Understand, I am a career educator, started teaching right out of college and never fully stopped. I have taught in public schools, private schools, taught adults, children, and currently teach and administer a program at University of Maryland, partially because I want to be able to afford to send my children there someday. So I have a lot invested in the world of education as we know it. If it’s all a big mess than what on earth have I been doing all these years? If kids don’t actually need teachers, then surely college-age students don’t need me. How threatening is that?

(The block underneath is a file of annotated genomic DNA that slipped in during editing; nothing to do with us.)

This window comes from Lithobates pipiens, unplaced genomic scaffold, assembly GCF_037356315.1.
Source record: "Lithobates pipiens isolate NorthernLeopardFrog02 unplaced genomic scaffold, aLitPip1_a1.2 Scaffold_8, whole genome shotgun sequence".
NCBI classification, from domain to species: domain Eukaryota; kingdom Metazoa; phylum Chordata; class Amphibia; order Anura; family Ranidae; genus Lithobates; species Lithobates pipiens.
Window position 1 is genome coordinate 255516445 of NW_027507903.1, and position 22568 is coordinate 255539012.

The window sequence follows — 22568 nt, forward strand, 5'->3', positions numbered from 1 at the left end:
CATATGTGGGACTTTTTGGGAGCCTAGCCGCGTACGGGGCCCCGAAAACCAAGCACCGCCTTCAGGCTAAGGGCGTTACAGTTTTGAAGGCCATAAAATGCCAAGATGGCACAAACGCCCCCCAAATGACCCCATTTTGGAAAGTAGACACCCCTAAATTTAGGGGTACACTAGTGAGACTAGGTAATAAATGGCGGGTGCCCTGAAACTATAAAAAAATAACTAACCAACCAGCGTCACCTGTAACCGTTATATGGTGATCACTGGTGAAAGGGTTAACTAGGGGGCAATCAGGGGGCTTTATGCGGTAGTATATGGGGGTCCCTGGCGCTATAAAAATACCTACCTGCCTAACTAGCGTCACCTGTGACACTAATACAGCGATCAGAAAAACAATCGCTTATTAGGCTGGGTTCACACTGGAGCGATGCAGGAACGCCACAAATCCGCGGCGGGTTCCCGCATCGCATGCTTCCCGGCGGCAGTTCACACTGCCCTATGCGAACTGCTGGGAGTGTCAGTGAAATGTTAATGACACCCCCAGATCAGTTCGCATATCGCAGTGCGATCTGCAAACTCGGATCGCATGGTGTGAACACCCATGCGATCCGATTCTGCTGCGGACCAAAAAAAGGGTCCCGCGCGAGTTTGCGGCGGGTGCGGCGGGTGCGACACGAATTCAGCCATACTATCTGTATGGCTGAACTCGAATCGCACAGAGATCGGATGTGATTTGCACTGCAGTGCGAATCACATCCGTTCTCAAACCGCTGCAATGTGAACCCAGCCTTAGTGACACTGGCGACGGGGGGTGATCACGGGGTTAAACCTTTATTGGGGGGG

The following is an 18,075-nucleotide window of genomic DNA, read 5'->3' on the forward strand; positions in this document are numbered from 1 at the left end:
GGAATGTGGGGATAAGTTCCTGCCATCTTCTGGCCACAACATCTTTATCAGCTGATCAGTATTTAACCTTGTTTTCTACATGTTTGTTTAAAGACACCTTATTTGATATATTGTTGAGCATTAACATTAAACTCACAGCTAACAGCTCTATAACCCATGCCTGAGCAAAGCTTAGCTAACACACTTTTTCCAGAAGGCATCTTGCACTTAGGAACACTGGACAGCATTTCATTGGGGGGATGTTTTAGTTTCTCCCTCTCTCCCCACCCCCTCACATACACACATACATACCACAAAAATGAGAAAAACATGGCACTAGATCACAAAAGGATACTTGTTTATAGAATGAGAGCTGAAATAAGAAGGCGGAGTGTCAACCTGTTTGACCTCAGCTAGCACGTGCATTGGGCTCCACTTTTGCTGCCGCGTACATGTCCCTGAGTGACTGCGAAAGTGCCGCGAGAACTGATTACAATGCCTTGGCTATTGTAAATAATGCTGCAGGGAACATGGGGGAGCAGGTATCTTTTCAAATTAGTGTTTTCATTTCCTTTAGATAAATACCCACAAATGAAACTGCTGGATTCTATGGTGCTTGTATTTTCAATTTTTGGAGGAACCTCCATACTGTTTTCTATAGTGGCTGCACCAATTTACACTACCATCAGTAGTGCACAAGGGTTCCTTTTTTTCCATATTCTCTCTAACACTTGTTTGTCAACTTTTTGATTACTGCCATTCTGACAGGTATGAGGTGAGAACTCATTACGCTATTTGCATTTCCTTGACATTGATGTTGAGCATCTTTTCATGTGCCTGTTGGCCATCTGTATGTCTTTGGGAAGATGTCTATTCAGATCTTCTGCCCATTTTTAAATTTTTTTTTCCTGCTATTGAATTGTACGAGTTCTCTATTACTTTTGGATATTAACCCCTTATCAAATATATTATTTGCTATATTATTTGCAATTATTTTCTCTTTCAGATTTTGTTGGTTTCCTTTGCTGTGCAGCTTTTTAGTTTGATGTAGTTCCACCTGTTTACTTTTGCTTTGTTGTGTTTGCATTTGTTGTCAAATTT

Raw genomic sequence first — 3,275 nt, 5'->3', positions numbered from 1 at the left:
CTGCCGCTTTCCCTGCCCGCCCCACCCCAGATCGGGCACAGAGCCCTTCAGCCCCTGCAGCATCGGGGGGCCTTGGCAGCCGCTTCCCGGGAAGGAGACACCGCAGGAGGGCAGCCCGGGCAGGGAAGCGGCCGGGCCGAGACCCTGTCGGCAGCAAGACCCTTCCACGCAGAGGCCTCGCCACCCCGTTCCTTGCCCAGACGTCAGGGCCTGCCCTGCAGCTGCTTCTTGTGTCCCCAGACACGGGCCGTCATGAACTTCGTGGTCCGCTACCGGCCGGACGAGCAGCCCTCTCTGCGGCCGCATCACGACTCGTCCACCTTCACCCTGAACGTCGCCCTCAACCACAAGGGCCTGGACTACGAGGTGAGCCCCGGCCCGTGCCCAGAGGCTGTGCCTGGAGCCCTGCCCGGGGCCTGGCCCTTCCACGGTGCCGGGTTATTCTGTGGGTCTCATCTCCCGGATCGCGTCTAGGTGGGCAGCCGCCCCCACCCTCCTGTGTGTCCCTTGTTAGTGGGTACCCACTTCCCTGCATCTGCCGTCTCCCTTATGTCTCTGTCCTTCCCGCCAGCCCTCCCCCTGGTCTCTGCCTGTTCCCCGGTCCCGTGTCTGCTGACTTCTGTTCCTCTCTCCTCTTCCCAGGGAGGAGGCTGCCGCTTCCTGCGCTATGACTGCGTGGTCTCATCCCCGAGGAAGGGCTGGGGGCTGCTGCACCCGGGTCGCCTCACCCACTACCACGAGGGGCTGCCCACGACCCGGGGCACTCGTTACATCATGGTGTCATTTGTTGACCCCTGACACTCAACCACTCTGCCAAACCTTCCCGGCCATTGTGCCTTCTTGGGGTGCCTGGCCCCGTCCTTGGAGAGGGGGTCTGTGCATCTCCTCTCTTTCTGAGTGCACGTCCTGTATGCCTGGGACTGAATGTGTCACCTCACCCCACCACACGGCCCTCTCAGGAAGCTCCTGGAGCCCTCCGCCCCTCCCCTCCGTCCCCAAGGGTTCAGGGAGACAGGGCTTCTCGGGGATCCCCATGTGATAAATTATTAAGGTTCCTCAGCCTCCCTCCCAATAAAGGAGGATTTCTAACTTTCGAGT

So. Here’s what happened. My eldest son B, got up to 7th grade, where the high-performing public Montessori school took especial pride in preparing a high percentage of their students to successfully test their way into the math and science public magnet school in our area that has the reputation (there’s just no other way to say it) of being the ONLY option for people who can’t afford private school. We were told that all the 7th graders would be doing between 30 and 100 math problems a night, in homework, in order to increase their prowess and take their rightful places as rulers of the planet. And I broke. I snapped. I couldn’t see it, couldn’t do it, couldn’t subject my child or my family life to it, suddenly thought “Good grief, K-12 is all institutionalized academic rigor and stress and tests, then University is more institutional academic rigor and stress and tests….what kind of education is that, really?” and I compared my own paltry schooling but extremely happy childhood with the one I was providing for my son, shook my head in disgust, and began looking for alternatives.